Gu [35] (2005) 15/M Temporoparietal convexity Subtotal Unknown Recurrence, 4 months 
Wakabayashi [36] (2005) 12/F Frontal convexity Total Radiotherapy Five operations, died at 300 months 
Cai [37] (2008) 2/F Left frontal lesion Total No Stable, 30 months 
Buccoliero [38] (2011) 3/M Right fronto-temporal Total Radiotherapy, chemotherapy Stable, 33 months 
Morina [6] (2010) 8/F Right parieto-temporal Total No Stable 
Ciurea [39] (2011) 4/F Left lateral ventricular Total Radiotherapy Stable, 1 month 
Jia [3] (2014) 11/F Left frontal Total Radiotherapy Stable 
Mordechai [1] (2015) 6/F Right temporal Total Radiotherapy, BRAF inhibitor Recurrence, leptomeningeal metastasis 
Kheshaifati [2] (2016) 16/F Right fronto-temporal Total Radiotherapy, chemotherapy Recurrence, lung metastasis, died 
Takata [5] (2021) 9/M Left frontal Total No Stable 

Through this study concerning 3 paediatric cases managed for a RM, we aimed to review epidemiologic, clinical, histological, and therapeutic features related to this pathology, whose rarity is particularly marked in infants. Prognosis and outcome have been remarkably enhanced through the improvement of surgical and adjuvant therapeutics.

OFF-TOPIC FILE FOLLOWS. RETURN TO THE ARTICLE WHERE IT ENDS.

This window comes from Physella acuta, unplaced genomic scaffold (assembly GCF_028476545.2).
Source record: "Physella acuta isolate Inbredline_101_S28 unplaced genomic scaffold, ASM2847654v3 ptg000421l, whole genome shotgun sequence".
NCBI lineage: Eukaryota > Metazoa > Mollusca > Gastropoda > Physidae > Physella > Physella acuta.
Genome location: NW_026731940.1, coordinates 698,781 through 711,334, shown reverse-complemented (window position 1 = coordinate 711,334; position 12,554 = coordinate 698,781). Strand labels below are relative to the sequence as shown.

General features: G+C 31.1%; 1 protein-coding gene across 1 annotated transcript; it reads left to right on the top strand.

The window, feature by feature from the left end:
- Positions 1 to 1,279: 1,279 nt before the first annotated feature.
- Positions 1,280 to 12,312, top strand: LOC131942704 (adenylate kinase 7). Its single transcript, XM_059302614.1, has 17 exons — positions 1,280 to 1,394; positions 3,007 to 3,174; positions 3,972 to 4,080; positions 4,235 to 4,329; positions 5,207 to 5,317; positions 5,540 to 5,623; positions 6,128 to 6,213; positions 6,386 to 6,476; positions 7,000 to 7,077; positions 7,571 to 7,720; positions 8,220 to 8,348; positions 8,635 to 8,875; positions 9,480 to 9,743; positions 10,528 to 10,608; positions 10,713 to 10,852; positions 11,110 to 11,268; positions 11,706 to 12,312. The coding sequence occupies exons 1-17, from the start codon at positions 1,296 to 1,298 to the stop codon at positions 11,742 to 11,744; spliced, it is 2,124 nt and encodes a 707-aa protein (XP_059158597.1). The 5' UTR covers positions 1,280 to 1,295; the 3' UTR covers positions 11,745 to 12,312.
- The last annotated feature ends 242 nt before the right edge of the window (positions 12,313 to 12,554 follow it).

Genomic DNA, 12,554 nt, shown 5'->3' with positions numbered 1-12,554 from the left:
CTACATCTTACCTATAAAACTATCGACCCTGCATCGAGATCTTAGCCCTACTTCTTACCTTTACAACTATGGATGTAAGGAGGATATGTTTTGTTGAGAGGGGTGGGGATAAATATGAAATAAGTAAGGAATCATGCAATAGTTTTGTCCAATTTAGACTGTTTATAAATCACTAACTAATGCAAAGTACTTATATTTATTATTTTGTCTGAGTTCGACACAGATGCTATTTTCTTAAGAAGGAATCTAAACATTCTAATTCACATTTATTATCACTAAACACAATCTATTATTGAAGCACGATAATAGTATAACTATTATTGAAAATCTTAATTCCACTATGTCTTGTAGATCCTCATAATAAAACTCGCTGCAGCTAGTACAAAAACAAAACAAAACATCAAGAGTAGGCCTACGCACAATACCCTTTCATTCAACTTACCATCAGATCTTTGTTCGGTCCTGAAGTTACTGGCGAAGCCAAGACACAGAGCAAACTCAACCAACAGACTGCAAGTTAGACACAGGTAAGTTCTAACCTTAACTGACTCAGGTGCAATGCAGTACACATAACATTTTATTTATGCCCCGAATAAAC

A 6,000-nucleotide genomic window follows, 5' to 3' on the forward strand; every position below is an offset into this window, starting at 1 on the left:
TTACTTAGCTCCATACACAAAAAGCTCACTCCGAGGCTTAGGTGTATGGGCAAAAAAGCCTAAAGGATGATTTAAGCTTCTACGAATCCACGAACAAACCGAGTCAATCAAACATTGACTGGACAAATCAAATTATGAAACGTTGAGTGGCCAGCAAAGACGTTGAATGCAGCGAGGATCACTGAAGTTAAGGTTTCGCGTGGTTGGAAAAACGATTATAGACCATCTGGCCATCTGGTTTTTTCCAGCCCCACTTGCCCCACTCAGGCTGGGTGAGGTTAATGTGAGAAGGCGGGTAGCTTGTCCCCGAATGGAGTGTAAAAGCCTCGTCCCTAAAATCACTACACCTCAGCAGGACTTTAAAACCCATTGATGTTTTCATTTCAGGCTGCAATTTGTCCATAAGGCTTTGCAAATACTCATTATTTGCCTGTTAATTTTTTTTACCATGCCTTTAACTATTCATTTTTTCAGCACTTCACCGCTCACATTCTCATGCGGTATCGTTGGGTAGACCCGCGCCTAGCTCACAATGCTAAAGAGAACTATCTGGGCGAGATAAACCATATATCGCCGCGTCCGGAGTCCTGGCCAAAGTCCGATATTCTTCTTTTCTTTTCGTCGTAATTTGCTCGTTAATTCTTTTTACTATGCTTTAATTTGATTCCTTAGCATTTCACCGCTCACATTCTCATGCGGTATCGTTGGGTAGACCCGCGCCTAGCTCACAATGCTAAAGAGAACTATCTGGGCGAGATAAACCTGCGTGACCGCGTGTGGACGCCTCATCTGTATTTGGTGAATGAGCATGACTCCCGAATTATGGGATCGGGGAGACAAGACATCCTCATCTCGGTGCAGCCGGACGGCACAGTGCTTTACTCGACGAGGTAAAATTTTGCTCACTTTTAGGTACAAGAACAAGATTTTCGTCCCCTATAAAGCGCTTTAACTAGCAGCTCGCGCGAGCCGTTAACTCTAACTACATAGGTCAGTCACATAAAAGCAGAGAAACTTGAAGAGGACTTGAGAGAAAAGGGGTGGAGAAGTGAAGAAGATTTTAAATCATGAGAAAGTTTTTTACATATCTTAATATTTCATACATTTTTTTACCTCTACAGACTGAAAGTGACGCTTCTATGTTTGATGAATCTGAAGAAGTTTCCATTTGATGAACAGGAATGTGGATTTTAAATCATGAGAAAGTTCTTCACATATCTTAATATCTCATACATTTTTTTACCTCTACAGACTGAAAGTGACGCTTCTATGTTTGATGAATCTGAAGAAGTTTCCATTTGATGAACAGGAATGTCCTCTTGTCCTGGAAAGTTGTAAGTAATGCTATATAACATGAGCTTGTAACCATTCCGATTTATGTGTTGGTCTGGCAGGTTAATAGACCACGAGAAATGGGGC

This retrospective review of patient data did not require ethical approval in accordance with local/national guidelines. A consent for publication was obtained for the publication of each case. Written informed consent was obtained from participants’ parent for publication of this case report and accompanying images.

The authors declare having no conflicts of interest regarding this manuscript.

We have received no funding for this manuscript.

Ghassen Gader wrote the manuscript. Mohamed Badri, Firas Sliti, and Abdelhafidh Slimane made the bibliographic research. Ihsèn Zammel corrected the manuscript.

All data generated or analysed during this study are included in this article. Further enquiries can be directed to the corresponding author.